Search

Number of results to display per page

Search Results

  • Author: Johan P. Olsen
  • Publication Date: 09-2005
  • Content Type: Working Paper
  • Institution: European Research Papers Archive
  • Abstract: Students of political development try to understand how territorial systems of government arise and disintegrate. They ask how political order and unity is fostered, maintained and lost and under what conditions political community, stable boundaries and legitimate institutions are possible among component units (individuals, groups, organizations, states) that are different in many respects.
  • Topic: Development, International Organization, Politics
  • Political Geography: Europe
  • Author: Helen Wallace, Fiona Hayes-Renshaw, Wim van Aken
  • Publication Date: 09-2005
  • Content Type: Working Paper
  • Institution: European Research Papers Archive
  • Abstract: This paper reports newly collected empirical data sets on explicitly contested voting at ministerial level in the Council of Ministers of the European Union. These data sets cover the period 1994-2004, with more detail for the years 1998-2004. They provide us with rather steady patterns of explicitly contested voting across the period in terms of: proportions of decisions taken where contested voting was recorded; the different levels of contestation by country; and the issue areas in which explicit voting occurred more often. The data sets draw on the material available on the Council's own website, but they have been supplemented by hand-collected data, in particular as regards issue areas and types of decision. Once arranged appropriately the data sets will be posted on the web, so that other researchers can have access to the material. The initial analysis of the data is reported in the second edition of Hayes-Renshaw and Wallace, The Council of Ministers, Palgrave, forthcoming, Chapter 10. The data show that explicit voting on agreed decisions at ministerial level is rather rare, that in nearly half the roll calls dissent is expressed only by singleton member states, that nearly half the cases concern 'technical' decisions on agriculture and fisheries, and that Germany more often votes 'no' or abstains than any other member state. The data confirm that ministers generally endorse collective decisions by consensus, even on the 70% or so cases where they could activate qualified majority voting (QMV). To the extent that voting takes place in these latter cases, it occurs implicitly rather than explicitly, operates mostly at the level of officials rather than ministers, and is not recorded systematically in publicly accessible form. These patterns are consistent with earlier accounts based on qualitative interview evidence.
  • Topic: International Relations, International Cooperation, Politics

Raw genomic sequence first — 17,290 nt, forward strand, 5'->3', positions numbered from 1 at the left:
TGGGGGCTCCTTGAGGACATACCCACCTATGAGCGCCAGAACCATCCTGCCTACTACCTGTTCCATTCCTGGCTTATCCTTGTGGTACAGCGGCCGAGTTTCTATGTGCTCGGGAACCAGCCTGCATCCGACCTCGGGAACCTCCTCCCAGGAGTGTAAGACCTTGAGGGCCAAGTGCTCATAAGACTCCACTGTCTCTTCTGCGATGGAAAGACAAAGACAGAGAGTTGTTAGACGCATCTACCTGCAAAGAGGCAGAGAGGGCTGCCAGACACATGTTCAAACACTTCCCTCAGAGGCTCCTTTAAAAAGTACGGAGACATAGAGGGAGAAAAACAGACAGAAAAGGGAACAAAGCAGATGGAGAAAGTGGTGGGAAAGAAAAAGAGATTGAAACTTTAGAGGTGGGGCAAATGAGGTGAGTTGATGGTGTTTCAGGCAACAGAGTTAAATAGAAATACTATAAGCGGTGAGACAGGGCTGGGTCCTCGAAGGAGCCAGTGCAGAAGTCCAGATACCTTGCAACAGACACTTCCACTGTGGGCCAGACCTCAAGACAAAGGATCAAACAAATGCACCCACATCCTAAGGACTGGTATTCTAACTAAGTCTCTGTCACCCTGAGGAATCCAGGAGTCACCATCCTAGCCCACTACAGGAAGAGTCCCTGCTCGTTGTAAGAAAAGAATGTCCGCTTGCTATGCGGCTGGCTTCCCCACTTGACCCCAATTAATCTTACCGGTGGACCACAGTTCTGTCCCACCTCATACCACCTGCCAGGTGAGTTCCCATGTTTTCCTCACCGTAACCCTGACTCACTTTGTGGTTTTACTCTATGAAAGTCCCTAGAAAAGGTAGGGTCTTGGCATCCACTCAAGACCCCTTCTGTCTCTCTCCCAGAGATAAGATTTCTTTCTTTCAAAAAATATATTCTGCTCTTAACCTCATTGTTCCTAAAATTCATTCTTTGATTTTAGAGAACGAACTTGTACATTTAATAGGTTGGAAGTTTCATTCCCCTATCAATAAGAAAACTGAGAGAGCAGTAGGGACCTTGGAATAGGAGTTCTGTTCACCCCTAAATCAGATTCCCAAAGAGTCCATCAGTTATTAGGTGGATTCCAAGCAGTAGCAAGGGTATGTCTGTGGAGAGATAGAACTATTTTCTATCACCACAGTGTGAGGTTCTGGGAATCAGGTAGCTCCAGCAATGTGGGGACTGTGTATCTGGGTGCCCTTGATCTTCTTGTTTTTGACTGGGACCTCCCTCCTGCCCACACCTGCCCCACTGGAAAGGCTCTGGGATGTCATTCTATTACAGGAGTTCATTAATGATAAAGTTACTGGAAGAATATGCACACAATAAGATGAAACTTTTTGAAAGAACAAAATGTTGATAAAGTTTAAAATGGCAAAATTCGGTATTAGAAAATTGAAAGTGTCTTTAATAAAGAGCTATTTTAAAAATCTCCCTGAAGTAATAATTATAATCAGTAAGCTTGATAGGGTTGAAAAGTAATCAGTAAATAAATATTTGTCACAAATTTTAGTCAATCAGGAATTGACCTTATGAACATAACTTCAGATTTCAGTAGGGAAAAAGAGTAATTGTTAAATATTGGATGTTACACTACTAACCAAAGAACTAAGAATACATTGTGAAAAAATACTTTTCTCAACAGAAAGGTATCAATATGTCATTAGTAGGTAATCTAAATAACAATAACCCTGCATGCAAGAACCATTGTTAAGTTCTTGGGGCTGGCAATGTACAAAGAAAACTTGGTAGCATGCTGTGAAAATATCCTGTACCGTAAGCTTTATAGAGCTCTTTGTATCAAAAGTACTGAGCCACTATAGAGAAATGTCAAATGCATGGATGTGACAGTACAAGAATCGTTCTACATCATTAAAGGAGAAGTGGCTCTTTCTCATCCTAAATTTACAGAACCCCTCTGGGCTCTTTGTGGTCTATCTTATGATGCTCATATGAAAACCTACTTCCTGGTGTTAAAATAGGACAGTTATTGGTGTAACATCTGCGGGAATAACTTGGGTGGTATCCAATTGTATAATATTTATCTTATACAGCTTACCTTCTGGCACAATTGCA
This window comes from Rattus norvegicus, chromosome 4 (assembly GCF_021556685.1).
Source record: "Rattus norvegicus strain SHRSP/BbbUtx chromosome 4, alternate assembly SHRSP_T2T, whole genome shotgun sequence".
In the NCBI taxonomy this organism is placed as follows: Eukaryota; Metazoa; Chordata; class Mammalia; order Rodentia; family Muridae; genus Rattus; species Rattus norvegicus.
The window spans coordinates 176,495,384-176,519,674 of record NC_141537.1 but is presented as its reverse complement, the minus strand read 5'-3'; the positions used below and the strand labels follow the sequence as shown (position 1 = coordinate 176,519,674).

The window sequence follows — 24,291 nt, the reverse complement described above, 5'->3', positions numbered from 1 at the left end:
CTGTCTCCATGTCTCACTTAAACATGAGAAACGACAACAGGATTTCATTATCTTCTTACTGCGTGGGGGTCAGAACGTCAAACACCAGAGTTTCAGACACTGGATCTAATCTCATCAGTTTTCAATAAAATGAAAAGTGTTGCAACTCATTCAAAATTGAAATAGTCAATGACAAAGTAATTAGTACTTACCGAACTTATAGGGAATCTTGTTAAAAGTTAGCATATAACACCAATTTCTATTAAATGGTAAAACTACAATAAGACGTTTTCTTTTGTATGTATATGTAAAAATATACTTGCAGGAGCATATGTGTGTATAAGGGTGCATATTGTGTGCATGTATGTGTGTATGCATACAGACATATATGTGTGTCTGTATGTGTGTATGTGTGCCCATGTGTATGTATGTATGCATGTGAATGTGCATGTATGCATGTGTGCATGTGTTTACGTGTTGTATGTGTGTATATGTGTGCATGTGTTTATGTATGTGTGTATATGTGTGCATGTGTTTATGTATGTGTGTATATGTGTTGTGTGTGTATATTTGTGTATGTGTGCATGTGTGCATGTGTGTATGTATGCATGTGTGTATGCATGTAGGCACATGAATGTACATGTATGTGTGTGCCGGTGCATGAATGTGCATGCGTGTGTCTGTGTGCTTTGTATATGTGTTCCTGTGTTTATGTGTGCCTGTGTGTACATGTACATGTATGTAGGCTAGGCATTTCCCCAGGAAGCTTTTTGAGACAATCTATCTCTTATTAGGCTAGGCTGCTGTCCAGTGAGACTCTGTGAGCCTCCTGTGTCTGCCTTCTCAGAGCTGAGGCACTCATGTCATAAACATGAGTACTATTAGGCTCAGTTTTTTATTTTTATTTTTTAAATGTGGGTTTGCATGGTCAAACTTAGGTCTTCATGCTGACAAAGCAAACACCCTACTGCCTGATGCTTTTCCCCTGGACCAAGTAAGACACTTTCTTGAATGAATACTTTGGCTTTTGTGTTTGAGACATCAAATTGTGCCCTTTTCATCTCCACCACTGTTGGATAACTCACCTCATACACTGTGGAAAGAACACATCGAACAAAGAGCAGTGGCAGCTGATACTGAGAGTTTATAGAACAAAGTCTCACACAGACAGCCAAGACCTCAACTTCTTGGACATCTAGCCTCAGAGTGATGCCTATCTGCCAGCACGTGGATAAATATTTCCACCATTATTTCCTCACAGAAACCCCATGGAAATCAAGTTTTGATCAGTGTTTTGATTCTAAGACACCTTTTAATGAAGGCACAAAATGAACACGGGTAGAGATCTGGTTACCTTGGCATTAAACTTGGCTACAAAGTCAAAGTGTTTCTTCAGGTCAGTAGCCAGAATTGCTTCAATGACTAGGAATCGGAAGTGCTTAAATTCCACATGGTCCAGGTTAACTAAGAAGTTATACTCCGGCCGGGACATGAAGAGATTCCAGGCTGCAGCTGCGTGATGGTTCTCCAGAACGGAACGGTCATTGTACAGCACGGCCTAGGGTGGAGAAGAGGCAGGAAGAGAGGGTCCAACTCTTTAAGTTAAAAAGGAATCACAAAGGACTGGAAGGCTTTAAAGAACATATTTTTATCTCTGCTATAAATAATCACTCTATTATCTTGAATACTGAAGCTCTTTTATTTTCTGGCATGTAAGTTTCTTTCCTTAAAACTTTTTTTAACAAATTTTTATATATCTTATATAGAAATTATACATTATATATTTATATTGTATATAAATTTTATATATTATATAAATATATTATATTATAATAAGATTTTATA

• Political Geography: Europe
  • Author: Hans-Jörg Trenz
  • Publication Date: 08-2005
  • Content Type: Working Paper
  • Institution: European Research Papers Archive
  • Abstract: Language minorities can be found as evidence of unfinished nation-building in relatively closed territorial settlements all over contemporary Europe. From a comparative perspective, different paths of accommodating linguistic diversity can be followed resulting in very dissimilar regimes of legal, political and cultural recognition. In recent years, standardisation of minority protection has taken place, with a new emphasis on the values of linguistic diversity, non-discrimination and tolerance. As will be argued, the expanding rights of language minorities must be understood in relation to a re-structuration of nation-states in Europe and a re-evaluation of difference in the course of European integration. The confrontation with internal diversity and the confrontation with a Europe of deep diversity are closely interlinked setting the conditions for the unfolding of a new politics of recognition towards language minorities. This changing minority-majority relationship and the related processes of Europeanization of opportunity structures for the political and cultural mobilisation of language minorities shall be analysed with reference to specific case studies from Germany, France and Spain.
  • Topic: Demographics, Development, Politics
  • Political Geography: Europe
  • Author: Jacint Jordana, David Levi-Faur, Imma Puig
  • Publication Date: 07-2005
  • Content Type: Working Paper
  • Institution: European Research Papers Archive
  • Abstract: The creation of an EU-level regulatory regimes for telecommunications and electricity was a highly successful political initiative of the European Commission. In promoting market liberalization for telecommunications (a key sector in the creation of the 'information economy') and electricity (one of the sectors most resistant to change) the European Commission asserted the political importance of European project. Indeed, the two new regimes are commonly cited as successful cases of 'Europeanization'. However, this paper argues that the causal link between European initiatives and national policy change is weak. Building on an emerging tradition of cross-sector research of these two sectors, and considering two most-similar European countries, the paper examines commonalities and variations in the regulatory reforms of telecommunications and electricity in Spain and Portugal in the last two decades. It applies a series of comparisons, including a stepwise comparative analysis of two countries (one a reluctant liberalizer, the other an enthusiastic one), of two sectors (a pace-setter and a foot-dragger) and of two time periods (before and after the regulatory reforms). We suggest that processes of Europeanization can impinge on the strategic capacities of European member states only to a limited degree. Spain and Portugal were able to shape their sectors according to the preferences of their national policy communities and in a context of a global shift in the way countries both within Europe and outside it defined their interests.